Review article Peirce the melancholy prestidigitator* ROBERTS. CORRINGTON For several decades the Peirce community has awaited a definitive biographical study of the founder of pragmaticism and of all that is compelling in semiotics. Rumors about Peirce's personal life have long circulated underground, exacerbated by the reluctance of the Harvard authorities to release the relevant material for publication. Joseph Brent at long last brings this material to light in a forceful and beautifully written account of the life and work of Peirce, and places the demonic aspects of Peirce's personality in their proper social and psychological contexts. Brent's dissertation at UCLA, study of the life of Charles Sanders Peirce' (Brent 1960), has been privately copied and circulated among the cognoscenti as if it were a ticking time bomb waiting to go off. The published version, written some thirty years later, after Harvard finally gave Brent permission to publish the damaging material from the Peirce archives, goes beyond the dissertation, even if it often softens the much more negative tone of the earlier version. In addition, the book balances the tragic qualities of Peirce's life with a sensitive and accurate analysis of his conceptual achievements, and brings out his marred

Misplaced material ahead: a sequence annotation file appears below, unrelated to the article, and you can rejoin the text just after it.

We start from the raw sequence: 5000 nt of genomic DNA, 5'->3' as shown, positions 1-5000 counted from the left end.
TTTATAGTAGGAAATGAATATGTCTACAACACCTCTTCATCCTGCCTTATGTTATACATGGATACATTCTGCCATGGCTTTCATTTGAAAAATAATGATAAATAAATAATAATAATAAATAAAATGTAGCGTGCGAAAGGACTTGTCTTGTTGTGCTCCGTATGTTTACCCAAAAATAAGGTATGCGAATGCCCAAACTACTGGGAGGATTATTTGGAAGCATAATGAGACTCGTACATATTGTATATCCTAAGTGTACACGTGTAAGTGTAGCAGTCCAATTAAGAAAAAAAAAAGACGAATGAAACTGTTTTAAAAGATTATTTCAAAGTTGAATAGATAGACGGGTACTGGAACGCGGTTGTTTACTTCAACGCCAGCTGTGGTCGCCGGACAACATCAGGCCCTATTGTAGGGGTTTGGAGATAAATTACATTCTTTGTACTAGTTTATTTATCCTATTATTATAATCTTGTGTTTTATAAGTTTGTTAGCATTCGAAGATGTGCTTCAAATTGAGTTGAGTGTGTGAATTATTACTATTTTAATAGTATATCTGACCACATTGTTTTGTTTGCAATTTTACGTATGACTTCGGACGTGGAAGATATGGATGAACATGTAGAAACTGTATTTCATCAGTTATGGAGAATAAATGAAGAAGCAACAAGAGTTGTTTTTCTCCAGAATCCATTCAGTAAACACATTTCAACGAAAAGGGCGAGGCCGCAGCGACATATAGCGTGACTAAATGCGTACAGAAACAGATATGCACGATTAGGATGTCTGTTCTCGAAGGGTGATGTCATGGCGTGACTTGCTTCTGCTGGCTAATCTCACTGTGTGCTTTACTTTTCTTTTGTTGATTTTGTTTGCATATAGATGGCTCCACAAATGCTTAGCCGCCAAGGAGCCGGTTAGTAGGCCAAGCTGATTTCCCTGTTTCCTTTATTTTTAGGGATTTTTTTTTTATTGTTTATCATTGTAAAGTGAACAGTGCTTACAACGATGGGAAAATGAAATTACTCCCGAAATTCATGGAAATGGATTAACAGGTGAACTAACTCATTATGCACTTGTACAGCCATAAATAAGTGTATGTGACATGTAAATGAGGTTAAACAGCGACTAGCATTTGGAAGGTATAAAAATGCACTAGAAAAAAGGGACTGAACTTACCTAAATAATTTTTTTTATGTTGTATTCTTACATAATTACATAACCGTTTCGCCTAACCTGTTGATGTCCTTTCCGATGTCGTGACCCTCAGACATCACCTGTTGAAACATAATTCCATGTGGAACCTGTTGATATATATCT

Semiotica - Journal of the International Association for Semiotic Studies / Revue de l'Association Internationale de Sémiotique – de Gruyter
Published: Jan 1, 1993
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